JVP proposals for national unity are superficial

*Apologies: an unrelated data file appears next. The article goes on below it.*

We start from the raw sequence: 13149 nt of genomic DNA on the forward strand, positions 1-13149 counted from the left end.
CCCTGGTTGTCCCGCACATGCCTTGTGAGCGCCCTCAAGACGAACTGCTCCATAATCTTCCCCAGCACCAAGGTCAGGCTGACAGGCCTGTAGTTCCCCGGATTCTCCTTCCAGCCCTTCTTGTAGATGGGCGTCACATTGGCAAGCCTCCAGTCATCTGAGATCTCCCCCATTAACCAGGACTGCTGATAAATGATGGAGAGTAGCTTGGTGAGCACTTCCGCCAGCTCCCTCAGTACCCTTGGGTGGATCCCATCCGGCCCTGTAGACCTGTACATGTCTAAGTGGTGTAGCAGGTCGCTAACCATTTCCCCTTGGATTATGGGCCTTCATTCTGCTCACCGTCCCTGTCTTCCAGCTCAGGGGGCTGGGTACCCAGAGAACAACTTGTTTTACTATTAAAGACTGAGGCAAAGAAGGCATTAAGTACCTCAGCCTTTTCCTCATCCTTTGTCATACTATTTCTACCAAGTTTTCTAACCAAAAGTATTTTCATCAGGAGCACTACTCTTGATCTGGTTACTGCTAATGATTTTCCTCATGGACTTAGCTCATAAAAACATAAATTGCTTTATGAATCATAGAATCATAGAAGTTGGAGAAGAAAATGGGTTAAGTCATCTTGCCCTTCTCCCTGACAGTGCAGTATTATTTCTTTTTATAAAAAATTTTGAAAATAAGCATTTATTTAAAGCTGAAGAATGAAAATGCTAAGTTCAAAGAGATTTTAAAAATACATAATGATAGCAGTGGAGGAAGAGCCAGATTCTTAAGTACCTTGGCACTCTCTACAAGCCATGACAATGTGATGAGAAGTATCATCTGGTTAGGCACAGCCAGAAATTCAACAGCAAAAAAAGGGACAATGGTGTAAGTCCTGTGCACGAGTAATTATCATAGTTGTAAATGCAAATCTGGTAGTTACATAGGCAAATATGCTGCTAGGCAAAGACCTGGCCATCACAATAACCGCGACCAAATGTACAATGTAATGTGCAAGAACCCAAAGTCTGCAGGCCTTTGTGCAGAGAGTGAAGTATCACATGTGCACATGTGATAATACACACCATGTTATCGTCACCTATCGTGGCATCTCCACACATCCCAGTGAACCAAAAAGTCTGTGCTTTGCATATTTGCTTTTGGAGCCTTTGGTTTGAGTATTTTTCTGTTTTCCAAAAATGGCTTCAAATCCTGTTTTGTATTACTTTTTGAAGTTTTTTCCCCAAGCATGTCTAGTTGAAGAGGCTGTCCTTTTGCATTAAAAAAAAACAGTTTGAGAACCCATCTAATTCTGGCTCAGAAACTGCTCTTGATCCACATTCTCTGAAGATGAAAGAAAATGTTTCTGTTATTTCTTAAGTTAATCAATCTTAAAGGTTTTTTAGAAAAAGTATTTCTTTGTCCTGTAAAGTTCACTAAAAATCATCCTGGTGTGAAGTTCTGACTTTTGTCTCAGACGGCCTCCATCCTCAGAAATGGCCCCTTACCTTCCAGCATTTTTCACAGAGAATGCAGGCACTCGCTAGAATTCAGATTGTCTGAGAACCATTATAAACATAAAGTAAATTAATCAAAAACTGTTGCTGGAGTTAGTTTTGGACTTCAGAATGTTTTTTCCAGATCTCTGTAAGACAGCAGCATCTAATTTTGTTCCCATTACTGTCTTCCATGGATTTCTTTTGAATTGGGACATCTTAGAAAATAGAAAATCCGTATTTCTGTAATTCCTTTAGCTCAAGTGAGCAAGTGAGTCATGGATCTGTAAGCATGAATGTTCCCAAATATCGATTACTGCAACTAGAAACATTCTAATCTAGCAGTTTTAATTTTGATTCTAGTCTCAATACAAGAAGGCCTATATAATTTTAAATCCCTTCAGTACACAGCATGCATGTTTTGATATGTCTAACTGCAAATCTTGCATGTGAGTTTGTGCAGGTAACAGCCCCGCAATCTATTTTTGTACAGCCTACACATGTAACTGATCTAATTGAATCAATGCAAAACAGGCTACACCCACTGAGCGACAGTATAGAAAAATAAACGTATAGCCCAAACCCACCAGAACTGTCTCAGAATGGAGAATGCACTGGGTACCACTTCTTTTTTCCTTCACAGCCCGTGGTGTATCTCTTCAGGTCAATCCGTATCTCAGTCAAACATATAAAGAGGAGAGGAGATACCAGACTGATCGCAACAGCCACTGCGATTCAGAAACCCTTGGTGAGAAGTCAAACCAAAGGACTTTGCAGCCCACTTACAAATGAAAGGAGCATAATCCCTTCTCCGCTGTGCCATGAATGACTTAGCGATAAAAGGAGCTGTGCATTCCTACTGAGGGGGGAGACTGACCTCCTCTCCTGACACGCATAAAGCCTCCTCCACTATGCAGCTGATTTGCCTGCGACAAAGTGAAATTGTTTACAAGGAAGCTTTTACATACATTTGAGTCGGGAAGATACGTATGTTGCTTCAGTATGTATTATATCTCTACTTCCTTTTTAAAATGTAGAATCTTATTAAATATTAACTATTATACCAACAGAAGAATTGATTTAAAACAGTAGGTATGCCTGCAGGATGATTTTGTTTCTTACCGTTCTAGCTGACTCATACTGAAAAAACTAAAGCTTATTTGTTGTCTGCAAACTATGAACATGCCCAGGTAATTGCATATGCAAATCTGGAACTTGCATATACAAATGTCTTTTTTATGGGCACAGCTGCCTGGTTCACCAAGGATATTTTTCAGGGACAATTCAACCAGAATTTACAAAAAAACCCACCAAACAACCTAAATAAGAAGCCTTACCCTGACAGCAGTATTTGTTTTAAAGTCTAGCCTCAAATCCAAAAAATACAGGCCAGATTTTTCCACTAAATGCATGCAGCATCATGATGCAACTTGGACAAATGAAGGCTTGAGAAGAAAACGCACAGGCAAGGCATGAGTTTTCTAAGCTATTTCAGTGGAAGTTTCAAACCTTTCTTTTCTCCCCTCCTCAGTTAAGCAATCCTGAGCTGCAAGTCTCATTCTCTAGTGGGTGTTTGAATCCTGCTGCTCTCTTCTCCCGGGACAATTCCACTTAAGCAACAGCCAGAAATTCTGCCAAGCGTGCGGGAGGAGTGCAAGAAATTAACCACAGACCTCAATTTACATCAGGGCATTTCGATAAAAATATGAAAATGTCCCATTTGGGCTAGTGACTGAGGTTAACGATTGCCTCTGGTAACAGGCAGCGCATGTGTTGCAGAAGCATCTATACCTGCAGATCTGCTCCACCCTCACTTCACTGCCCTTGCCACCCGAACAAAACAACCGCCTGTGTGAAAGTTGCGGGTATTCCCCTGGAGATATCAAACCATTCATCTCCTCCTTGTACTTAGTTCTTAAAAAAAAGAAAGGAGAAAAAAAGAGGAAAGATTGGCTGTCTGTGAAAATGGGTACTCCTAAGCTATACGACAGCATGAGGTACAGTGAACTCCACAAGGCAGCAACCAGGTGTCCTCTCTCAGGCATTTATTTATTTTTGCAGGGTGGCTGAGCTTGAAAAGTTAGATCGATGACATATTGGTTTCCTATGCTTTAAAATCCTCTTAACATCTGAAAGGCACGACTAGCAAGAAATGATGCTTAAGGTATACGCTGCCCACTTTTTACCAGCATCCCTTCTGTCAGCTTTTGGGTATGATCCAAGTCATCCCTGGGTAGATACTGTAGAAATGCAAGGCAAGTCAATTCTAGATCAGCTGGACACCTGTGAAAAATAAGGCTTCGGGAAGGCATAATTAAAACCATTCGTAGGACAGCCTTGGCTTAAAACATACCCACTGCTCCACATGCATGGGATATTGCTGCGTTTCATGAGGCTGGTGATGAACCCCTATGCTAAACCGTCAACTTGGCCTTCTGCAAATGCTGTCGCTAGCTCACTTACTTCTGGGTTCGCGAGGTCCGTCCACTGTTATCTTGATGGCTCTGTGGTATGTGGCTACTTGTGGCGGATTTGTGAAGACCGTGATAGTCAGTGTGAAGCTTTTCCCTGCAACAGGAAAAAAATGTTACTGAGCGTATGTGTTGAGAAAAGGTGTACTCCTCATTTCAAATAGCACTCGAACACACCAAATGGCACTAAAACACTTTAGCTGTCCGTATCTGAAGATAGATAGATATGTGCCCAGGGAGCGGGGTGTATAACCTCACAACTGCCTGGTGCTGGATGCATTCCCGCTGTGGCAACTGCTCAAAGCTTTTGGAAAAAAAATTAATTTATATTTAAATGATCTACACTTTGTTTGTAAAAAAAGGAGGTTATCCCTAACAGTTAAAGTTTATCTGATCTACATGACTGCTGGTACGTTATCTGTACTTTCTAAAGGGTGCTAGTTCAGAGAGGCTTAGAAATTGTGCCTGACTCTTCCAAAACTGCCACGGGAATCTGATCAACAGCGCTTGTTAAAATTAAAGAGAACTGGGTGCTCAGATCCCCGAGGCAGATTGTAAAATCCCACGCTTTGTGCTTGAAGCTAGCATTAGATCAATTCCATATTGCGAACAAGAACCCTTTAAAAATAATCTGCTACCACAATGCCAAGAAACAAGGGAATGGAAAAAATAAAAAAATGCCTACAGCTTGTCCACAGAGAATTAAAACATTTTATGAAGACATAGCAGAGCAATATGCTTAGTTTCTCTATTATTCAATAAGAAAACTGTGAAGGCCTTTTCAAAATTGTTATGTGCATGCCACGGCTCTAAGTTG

Wednesday, 7 August 2013 00:00 -     - {{hitsCtrl.values.hits}}